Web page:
Is there a market for US TT?

Re: Is there a market for US TT?

Postby Bill Dixon » Fri Aug 03, 2018 2:18 am

7. What can you do?
A) Publicize TT-Scale in any way, shape or form. Display a layout, a module, or models at shows, public events or any type. Get the word out there.

B) Buy the product when it is available. I am surprised the SW1200 did not sell better. Some of us bought more than our share. I have nine and hope to a have more before the year is out. A few other bought more. Obviously many of you did not buy a single model.
If you want this scale to grow you have to support the manufacturers!

So what is it going to take?

Money and lots of it.

If I had the money, I would:

Contract Kato to make the track, RDCs and F units.
Athearn to do the GPs
Atlas to do the Alcos
Micro Trains to do the freight cars and heavy weight passenger cars. And then set up a monthly release of new product like they currently do with N and Z-S Scale.
MicroEngineering to do the flex track.
Kuehn to do the turnouts and crossing.
Woodland Scenics to do a handful of buildings and some figures.
Not sure who to get to do vehicles.
Walthers to do some buildings.
Walthers to do smoothside cars.
And since it is my money we are dreaming about spending, Walthers to do the CPR Canadian with proper FP9 locomotives.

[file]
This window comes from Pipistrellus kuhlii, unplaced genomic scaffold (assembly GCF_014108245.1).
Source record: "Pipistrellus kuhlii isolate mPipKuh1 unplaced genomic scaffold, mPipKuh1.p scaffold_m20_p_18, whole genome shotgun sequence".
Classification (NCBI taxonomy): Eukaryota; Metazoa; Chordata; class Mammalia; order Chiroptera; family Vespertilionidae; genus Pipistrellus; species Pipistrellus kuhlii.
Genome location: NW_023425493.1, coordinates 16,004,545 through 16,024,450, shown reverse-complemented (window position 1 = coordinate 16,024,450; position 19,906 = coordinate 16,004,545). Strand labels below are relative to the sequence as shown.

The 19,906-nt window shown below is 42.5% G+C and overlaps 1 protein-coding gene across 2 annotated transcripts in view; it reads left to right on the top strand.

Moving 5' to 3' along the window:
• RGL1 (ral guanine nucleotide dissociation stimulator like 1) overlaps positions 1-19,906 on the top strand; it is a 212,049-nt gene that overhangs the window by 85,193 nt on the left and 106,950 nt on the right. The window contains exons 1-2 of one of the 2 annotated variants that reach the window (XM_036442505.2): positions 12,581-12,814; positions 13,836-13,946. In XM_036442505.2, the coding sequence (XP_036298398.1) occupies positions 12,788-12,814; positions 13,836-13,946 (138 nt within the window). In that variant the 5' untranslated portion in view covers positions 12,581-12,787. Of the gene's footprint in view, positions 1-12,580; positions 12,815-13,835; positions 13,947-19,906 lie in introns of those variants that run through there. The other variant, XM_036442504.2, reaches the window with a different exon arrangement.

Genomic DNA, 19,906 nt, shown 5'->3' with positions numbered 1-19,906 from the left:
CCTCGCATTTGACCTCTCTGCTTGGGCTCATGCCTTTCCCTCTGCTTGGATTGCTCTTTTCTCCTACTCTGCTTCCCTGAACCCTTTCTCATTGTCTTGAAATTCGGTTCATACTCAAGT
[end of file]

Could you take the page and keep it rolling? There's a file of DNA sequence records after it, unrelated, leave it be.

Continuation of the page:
For the SD40-2 and GP38 Athearn would be a good choice. Also perhaps the Dash-9 and AC4400.
Scale Trains do a very nice GEVo.

As the market grows other companies would come on board with new products.

A dream perhaps it is not going to happen unless we all work towards it.

So time to get off your butts and start doing something to promote TT-Scale.

Much of what I have written above is open to discussion but is a good frame work to start with.
Regards
Bill Dixon
TT-Tracks
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Re: Is there a market for US TT?

Postby RodTT » Fri Aug 03, 2018 3:33 am

Since getting into US TT about this time last year, I've certainly been doing my bit to get the scale better known. My switching layout was featured in the July issue of the UK's Continental Modeller and I have twice emailed Model Railroader with a link to my website describing the layout and mentioning the various TT suppliers. I vaguely threatened that my continued sub to the magazine depended on it but I don't expect them to be impressed.

There is quite a following for US outline here in the UK, obviously mostly HO and N. The problem with TT, as has already been pointed out, is that most people want more of it and they want it to be easily available. The reaction at shows is that it's a very nice scale but people don't want to be ordering a bit here, a bit there as and when it's available, and to be scraping around on Shapeways and the like to fill in the gaps such as road vehicles. I must say if getting a layout together had been much harder I probably wouldn't have given it a go.

I see the priorities as being
a) at least one or two more locos - ready to run preferably or 'near ready to run' as long as it's easily put together and all the components can be had from the same supplier, including decals;
b) road vehicles;